And Mu-Qian's own face is rigid. Not from concentration, of course; she is permitted by some years of development and prowess to manage such fine manipulation on a perfectly intuitive level. The pinch of her lips and cheeks have merely turned waxy white with annoyance, if not nearly the pigmentless albinism that comes when she invokes the other parts of her ability.

The photograph is bent into crooked smashed-insect angles in her fingers, hasn't quite ripped or wrinkled yet. Her forefinger cuts Eileen off at the neck.

"«When will you do it? You have your mission, your passion. When do you reunite me with my son? Is it the Americans holding you back?»" Easier to blame delays on their incompetence, for both of them, though in no small part also for mere politeness' sake. Absurdly, neither Feng nor Zhang have anybody to depend on but each other for their health and hopes for future happiness, their options constrained by obsessively blinkered motivations. Leaving has yet to become a true option.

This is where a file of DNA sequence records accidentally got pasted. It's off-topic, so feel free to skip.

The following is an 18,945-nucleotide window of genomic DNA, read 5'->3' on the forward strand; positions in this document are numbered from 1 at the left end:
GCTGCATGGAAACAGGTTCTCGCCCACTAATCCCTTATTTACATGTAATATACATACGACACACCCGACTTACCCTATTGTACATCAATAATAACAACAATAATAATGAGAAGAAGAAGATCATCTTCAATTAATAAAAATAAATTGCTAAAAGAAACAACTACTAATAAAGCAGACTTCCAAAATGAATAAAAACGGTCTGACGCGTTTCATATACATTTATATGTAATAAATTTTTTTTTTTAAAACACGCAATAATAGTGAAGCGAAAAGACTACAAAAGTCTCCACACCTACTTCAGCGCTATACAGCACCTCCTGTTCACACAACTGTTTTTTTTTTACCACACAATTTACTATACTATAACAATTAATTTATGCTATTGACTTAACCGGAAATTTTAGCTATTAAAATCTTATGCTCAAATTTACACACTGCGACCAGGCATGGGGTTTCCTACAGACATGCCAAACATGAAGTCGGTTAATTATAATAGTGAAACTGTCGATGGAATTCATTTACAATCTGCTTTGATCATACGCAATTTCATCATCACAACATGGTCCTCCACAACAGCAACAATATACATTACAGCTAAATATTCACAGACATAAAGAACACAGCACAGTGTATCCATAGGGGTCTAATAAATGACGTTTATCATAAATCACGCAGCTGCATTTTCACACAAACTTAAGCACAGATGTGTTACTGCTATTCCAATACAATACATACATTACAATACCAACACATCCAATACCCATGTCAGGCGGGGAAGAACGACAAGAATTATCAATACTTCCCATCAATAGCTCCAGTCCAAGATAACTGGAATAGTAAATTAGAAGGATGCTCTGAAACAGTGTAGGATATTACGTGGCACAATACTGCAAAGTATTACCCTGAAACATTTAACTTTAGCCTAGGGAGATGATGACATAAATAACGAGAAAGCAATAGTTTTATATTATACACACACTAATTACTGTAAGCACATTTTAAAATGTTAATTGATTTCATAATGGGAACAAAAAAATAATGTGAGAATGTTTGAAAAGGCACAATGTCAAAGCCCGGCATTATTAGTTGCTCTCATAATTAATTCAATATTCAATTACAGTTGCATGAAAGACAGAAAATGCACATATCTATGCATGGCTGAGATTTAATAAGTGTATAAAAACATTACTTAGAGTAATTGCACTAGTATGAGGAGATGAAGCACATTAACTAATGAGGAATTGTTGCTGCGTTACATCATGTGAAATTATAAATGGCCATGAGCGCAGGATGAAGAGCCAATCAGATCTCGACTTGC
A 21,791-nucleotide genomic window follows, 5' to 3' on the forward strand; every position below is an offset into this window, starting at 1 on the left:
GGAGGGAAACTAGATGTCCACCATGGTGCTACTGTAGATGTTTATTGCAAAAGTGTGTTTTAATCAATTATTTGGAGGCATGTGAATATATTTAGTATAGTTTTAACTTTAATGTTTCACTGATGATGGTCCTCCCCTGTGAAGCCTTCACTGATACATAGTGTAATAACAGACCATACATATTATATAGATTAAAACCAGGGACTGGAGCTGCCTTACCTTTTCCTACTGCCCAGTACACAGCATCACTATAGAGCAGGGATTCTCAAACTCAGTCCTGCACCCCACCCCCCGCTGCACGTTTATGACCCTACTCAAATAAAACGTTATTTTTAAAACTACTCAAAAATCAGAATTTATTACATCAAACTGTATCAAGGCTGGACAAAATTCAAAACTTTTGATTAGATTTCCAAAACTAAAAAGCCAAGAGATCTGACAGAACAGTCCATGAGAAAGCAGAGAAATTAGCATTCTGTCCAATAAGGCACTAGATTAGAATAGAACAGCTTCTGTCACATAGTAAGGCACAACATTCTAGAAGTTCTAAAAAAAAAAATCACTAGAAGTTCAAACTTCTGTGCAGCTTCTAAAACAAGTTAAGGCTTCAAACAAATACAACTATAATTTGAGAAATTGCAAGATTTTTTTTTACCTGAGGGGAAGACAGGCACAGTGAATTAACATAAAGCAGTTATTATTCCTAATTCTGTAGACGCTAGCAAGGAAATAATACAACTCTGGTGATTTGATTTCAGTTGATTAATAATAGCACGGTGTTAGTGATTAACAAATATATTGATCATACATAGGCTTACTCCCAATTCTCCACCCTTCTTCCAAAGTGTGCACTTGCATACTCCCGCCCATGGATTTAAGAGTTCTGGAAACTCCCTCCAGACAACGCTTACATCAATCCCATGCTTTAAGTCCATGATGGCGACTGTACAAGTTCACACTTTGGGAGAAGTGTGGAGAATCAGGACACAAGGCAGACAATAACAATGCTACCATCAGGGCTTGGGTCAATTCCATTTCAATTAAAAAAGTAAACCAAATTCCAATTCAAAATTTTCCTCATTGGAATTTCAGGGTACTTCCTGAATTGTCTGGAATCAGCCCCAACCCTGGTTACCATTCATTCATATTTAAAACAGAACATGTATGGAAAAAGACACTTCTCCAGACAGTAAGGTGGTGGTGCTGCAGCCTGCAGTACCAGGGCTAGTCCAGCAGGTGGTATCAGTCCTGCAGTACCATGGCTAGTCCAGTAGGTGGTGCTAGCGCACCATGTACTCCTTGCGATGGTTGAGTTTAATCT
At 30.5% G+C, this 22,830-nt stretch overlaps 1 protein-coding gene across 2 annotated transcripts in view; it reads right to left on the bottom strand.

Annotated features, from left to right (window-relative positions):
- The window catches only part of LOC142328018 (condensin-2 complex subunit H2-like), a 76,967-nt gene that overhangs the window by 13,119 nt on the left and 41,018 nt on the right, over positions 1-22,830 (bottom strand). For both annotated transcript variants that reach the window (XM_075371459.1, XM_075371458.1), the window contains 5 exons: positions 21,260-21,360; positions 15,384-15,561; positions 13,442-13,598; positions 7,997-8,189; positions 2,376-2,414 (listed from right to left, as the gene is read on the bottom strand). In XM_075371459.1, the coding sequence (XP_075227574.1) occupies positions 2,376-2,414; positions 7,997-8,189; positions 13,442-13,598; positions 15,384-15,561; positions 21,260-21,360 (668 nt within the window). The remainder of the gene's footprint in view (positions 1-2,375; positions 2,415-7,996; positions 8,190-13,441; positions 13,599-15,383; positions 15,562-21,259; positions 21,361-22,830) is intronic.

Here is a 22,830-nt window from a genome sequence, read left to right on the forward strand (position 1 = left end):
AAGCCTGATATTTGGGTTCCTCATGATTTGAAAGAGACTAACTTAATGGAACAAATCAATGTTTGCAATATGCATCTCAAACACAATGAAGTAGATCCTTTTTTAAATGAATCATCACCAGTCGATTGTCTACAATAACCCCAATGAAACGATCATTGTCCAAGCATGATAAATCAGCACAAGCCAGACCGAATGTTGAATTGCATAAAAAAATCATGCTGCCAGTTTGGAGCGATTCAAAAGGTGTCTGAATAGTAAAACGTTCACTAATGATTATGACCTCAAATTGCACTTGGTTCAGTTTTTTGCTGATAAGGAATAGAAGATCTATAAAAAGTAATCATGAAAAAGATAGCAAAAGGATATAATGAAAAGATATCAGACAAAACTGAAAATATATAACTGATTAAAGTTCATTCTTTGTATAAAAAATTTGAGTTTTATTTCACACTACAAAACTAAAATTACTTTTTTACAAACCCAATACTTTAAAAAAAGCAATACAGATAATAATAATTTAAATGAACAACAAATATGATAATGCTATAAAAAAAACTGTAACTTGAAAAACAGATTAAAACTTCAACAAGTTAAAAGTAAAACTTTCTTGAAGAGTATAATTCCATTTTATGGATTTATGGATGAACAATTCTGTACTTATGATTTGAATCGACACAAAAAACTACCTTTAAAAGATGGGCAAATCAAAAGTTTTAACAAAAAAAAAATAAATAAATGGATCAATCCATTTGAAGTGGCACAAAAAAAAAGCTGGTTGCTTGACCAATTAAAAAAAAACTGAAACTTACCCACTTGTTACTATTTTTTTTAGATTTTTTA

Feng lurches, if only because of the feeling of something slithering inside of him. Thoughit is something he and Mu-Qian have in common — slithering. Both their own variety of serpents, both equally fanged and venomous, just different species of deadly. Perhaps it's why they've gotten along as well as they do — polite lies aside. "Holden «is personal. Ruskin and the others are business. My job isn't as simple as just one man, and it's not complicated enough to warrant elaboration either.»" He's defensive as of late, spooked would be the better word. After having been intercepted in Else Kjelstrom's apartment, he's gotten the feeling eyes are getting too readily aware of his presence. Then, of course, there's the shadow that nearly killed him on the Brooklyn bridge.

"«Have you seen him?»" A question posed out of sheer selfishness, "«Holden?»" He still hasn't answered her question, and from the way he winces and holds his stomach, eyes wrenching shut for a moment, perhaps Mu-Qian notices.